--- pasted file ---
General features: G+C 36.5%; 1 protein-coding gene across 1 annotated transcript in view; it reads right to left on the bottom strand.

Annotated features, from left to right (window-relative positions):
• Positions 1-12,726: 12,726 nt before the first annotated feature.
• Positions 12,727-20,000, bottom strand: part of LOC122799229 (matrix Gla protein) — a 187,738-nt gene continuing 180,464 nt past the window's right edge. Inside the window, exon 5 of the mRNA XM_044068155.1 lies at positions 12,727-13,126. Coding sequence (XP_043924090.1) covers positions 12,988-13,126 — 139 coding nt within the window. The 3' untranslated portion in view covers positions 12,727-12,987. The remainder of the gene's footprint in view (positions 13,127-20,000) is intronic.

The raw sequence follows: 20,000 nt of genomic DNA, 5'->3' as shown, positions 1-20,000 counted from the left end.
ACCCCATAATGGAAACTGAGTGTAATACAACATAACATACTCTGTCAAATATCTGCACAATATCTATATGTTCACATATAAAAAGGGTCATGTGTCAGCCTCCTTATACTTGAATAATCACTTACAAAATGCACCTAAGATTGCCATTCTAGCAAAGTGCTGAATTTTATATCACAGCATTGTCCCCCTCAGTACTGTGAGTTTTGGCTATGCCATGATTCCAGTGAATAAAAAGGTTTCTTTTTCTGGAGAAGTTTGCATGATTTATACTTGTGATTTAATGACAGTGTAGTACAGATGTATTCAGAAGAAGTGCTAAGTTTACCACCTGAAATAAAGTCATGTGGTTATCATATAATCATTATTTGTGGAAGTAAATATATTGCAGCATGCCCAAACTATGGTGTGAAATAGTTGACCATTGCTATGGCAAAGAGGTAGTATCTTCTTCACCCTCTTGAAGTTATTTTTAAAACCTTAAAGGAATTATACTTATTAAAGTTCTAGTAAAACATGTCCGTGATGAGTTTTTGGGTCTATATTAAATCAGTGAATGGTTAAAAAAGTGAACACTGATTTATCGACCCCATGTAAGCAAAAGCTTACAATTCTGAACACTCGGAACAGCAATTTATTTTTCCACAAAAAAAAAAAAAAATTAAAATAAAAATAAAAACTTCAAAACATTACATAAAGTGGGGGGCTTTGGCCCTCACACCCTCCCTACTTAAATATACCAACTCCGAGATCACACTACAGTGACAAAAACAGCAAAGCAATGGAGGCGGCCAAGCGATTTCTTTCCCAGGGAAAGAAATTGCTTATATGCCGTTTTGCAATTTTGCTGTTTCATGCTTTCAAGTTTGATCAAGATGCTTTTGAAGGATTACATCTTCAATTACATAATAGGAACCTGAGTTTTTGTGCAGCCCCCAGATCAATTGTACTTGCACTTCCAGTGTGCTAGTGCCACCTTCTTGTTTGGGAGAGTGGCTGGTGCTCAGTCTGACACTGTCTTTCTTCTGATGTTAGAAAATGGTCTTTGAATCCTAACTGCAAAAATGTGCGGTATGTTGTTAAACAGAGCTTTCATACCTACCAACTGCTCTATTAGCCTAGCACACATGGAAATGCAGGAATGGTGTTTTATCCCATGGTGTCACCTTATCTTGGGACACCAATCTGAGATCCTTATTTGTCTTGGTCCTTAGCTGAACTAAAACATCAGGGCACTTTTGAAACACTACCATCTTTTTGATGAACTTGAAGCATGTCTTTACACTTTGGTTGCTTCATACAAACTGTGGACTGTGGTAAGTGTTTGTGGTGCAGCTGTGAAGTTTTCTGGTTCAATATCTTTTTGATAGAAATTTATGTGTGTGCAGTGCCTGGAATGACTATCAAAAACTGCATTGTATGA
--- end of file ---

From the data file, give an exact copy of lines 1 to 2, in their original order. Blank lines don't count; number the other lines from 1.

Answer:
General features: G+C 36.5%; 1 protein-coding gene across 1 annotated transcript in view; it reads right to left on the bottom strand.

Annotated features, from left to right (window-relative positions):